Building a backend to support your game systems isn’t easy, and you may not have the time, expertise, or money to build, host, and (most importantly) scale your own servers.
By using Unity’s Game Backend suite, particularly with other Unity Gaming Services, you can focus on creating content while we handle the heavy lifting. Find out below what Unity’s Cloud Code, Cloud Save, Economy, and Authentication can do for you.
The simplest way to build timed elements in a game is to use device time. While that’s viable, unreliable device times can pose a challenge considering some players may use device time to cheat.
For example, players could manipulate the time on their device in order to expand the window during which they can access limited-time items.
Cloud Code allows you to write stateless server-side code and can offer a trusted, centralized "server” time that you can use when writing game logic.
Designing a rich system of in-game rewards can keep players engaged for a long time. Using Cloud Code, you can write scripts that can validate coupon codes and reward items in your game.
Plus, you can alter coupon logic even when the game is live without requiring a new game client update. Publishing changes on the server is enough to enforce new coupon redemption rules in the client.
Daily rewards can be an effective way to keep players coming back while letting them earn a variety of in-game items, especially in mobile games.
Since Cloud Code can be integrated with other Unity services, it’s a great tool for building the logic around daily rewards. You can define items and currencies in Economy, probabilities in Remote Config, and write the underlying algorithm in Cloud Code.
This allows you to alter the logic of daily rewards on the fly, without needing to update the game client.
Players expect to have all their in-game achievements and purchases to be preserved, no matter what. Their progress should not only be intact, but tied uniquely to them and consistent across all the devices they use to play.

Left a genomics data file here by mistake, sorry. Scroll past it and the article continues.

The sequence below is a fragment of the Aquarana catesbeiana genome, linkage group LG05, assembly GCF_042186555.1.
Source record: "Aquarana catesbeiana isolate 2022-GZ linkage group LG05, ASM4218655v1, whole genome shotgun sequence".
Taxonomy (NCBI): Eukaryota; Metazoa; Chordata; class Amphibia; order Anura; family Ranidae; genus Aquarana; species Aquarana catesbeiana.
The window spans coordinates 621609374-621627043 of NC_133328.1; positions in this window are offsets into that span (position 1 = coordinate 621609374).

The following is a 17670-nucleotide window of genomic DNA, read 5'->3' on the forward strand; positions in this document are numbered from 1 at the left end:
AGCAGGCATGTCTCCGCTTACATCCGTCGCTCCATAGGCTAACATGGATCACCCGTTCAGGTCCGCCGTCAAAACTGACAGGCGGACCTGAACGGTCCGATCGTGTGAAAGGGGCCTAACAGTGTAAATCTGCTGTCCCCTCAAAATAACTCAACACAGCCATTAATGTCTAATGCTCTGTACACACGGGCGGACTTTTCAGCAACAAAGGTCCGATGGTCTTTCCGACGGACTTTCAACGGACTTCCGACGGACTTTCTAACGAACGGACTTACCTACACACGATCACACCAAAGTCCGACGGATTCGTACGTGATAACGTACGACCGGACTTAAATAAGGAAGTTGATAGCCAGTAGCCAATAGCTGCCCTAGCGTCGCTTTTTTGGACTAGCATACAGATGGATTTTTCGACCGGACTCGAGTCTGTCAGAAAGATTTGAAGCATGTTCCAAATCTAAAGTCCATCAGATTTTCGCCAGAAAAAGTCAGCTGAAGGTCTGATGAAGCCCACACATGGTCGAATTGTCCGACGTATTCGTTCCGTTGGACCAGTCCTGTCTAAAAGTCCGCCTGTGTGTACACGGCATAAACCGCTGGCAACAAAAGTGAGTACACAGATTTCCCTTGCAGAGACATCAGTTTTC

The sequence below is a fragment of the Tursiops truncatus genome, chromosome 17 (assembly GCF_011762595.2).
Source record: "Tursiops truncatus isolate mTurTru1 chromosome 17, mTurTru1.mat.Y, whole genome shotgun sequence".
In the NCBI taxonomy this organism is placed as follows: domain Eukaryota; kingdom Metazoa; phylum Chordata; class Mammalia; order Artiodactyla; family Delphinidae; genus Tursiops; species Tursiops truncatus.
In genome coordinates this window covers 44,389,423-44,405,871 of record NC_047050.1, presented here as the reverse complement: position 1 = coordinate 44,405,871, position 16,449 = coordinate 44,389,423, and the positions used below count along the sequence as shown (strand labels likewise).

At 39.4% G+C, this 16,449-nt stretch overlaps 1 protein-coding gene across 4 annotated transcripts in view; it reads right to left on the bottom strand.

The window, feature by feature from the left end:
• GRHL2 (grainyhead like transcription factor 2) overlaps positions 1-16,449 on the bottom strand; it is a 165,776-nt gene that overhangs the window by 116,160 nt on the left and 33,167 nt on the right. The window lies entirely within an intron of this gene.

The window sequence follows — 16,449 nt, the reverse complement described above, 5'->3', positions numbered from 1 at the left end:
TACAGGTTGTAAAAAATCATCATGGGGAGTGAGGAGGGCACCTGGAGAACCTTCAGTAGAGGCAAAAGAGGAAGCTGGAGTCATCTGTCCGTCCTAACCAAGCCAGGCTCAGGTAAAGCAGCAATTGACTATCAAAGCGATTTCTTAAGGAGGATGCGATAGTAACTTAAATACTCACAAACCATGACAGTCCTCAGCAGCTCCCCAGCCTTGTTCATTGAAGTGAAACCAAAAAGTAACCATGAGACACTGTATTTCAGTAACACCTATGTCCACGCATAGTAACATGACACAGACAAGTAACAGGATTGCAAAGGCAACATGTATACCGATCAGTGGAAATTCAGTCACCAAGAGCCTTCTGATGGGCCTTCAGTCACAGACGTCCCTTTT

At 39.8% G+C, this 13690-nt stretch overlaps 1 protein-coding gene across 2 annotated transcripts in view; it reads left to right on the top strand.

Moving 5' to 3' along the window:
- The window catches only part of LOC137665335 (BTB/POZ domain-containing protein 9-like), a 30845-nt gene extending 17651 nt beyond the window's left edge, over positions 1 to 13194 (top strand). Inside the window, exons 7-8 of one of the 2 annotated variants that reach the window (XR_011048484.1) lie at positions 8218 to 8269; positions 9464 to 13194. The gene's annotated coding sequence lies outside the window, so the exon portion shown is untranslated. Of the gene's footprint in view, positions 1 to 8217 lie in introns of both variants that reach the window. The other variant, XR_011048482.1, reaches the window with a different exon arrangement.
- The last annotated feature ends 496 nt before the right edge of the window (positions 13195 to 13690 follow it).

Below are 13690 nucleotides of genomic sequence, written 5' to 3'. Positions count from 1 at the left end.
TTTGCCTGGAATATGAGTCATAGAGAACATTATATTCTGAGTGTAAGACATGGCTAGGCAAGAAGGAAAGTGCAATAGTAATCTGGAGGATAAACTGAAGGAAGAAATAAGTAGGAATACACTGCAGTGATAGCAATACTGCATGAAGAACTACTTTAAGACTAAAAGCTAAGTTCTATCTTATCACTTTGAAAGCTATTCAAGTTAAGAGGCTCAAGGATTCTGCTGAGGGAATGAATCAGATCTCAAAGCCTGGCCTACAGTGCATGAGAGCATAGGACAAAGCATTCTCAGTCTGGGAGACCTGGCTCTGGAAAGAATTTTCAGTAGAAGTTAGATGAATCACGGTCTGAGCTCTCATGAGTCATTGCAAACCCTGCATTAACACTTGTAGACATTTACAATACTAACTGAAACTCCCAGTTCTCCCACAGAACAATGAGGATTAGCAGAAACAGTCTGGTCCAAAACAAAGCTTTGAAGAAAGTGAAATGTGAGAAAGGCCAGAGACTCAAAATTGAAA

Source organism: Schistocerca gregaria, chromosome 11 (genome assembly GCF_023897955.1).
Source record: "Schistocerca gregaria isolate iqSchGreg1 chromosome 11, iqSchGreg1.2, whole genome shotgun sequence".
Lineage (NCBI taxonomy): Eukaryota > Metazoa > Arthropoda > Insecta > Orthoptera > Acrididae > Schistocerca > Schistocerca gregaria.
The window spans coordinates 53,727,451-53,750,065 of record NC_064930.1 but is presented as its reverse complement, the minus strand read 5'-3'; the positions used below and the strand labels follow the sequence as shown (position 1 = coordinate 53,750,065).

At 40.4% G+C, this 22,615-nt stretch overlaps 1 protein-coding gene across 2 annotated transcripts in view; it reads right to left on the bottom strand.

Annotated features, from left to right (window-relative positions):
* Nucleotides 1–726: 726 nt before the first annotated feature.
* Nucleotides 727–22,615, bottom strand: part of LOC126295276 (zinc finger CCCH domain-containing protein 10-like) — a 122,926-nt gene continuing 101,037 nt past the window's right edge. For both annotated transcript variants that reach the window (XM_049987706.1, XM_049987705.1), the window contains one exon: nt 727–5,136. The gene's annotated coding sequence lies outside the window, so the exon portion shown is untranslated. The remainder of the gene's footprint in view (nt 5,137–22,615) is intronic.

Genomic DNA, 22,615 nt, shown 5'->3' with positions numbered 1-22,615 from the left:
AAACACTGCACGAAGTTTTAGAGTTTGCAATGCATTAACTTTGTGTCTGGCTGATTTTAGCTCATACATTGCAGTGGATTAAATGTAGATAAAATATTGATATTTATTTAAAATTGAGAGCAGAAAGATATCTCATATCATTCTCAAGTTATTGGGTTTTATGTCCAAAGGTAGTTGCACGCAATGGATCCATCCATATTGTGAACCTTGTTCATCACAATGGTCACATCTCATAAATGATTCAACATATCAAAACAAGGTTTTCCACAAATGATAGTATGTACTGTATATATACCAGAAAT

When you use Authentication, you can set up sign-ins with platform accounts so the same player can sign in from Google, Facebook, Apple, or Steam and continue playing from wherever they left off from any device.
Once you’ve designed your in-game economy, you need to make sure you set up safeguards for it. Some ill-intentioned players may try to impersonate others in order to reap their in-game rewards or in-app purchases.
Economy works with Authentication and allows you to identify each player using unique tokens and IDs which can’t be manipulated by cheaters. This way, you’ll know which player has logged in and what their current inventory of currencies and items is.
Adding Cloud Code can make this process server authoritative, which adds another layer of protection to your in-game economy.
Rolling out live updates, bug fixes and improvements to your game often come with a difficult release process.
By moving in-game logic away from the game client by using Cloud Code, you can make changes for all of your players instantly. If you isolate your game logic away from the client device, you could update the game logic without requiring the player to update their installed version.
Using many online services for a mobile game means sending data via the internet multiple times. This can cause a jarring experience if a player’s connection is slow.
Normally, when you make changes to services like Economy or Cloud Save, you would read data from the server and decide what happens on the device. The resulting data would then have to be sent back to the server.
With Cloud Code, there is only one round-trip of information and the changes are implemented directly on the server. This creates a smoother experience for all players, no matter the speed of their internet connection.
If you’re using the Unity engine to develop a multiplayer game, you can take advantage of tools that are integrated in the editor in order to build and test your game securely, as well as maintain a consistent tech stack.
These tools allow you to build, test, and operate your multiplayer game without needing a third-party solution or a dedicated game server.
When developing multiplayer games, you have to consider how your game’s features will encourage people to connect and play together.
Having a good understanding of which players to group into specific lobbies, parties, or matches can greatly impact players’ experiences.
These tools are flexible enough to support an array of game types, and scalable enough to support an influx of players in your game.
If you want to get started with Game Backend tools and other Unity Gaming Services, check out our collection of Game Operations samples.
In these sample scenes and their associated script files, you’ll learn how to combine various tools to solve common game development challenges, including:
Click here to learn more about Unity Gaming Services and all our products currently in beta.